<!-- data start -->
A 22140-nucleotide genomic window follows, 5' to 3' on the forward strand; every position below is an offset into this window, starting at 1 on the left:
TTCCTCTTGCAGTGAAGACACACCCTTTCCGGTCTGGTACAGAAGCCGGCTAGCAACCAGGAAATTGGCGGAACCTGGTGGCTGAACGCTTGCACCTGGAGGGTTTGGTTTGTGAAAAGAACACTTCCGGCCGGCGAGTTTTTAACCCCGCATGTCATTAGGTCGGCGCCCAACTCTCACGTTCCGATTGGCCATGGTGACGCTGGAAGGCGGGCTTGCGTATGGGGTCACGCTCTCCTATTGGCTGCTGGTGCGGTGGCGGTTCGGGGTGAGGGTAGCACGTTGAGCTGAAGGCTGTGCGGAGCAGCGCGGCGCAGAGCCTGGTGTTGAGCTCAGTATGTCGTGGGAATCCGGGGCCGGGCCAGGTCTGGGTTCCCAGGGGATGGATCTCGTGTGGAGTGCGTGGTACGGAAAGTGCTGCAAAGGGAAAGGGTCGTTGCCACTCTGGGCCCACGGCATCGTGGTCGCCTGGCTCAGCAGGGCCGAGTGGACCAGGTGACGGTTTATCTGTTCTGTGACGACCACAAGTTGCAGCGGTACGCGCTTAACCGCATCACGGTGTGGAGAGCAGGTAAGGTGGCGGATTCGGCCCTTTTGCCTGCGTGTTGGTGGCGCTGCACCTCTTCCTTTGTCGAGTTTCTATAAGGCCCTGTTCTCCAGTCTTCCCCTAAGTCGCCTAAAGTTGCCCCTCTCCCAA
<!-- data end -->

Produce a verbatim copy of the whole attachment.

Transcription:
A 22140-nucleotide genomic window follows, 5' to 3' on the forward strand; every position below is an offset into this window, starting at 1 on the left:
TTCCTCTTGCAGTGAAGACACACCCTTTCCGGTCTGGTACAGAAGCCGGCTAGCAACCAGGAAATTGGCGGAACCTGGTGGCTGAACGCTTGCACCTGGAGGGTTTGGTTTGTGAAAAGAACACTTCCGGCCGGCGAGTTTTTAACCCCGCATGTCATTAGGTCGGCGCCCAACTCTCACGTTCCGATTGGCCATGGTGACGCTGGAAGGCGGGCTTGCGTATGGGGTCACGCTCTCCTATTGGCTGCTGGTGCGGTGGCGGTTCGGGGTGAGGGTAGCACGTTGAGCTGAAGGCTGTGCGGAGCAGCGCGGCGCAGAGCCTGGTGTTGAGCTCAGTATGTCGTGGGAATCCGGGGCCGGGCCAGGTCTGGGTTCCCAGGGGATGGATCTCGTGTGGAGTGCGTGGTACGGAAAGTGCTGCAAAGGGAAAGGGTCGTTGCCACTCTGGGCCCACGGCATCGTGGTCGCCTGGCTCAGCAGGGCCGAGTGGACCAGGTGACGGTTTATCTGTTCTGTGACGACCACAAGTTGCAGCGGTACGCGCTTAACCGCATCACGGTGTGGAGAGCAGGTAAGGTGGCGGATTCGGCCCTTTTGCCTGCGTGTTGGTGGCGCTGCACCTCTTCCTTTGTCGAGTTTCTATAAGGCCCTGTTCTCCAGTCTTCCCCTAAGTCGCCTAAAGTTGCCCCTCTCCCAA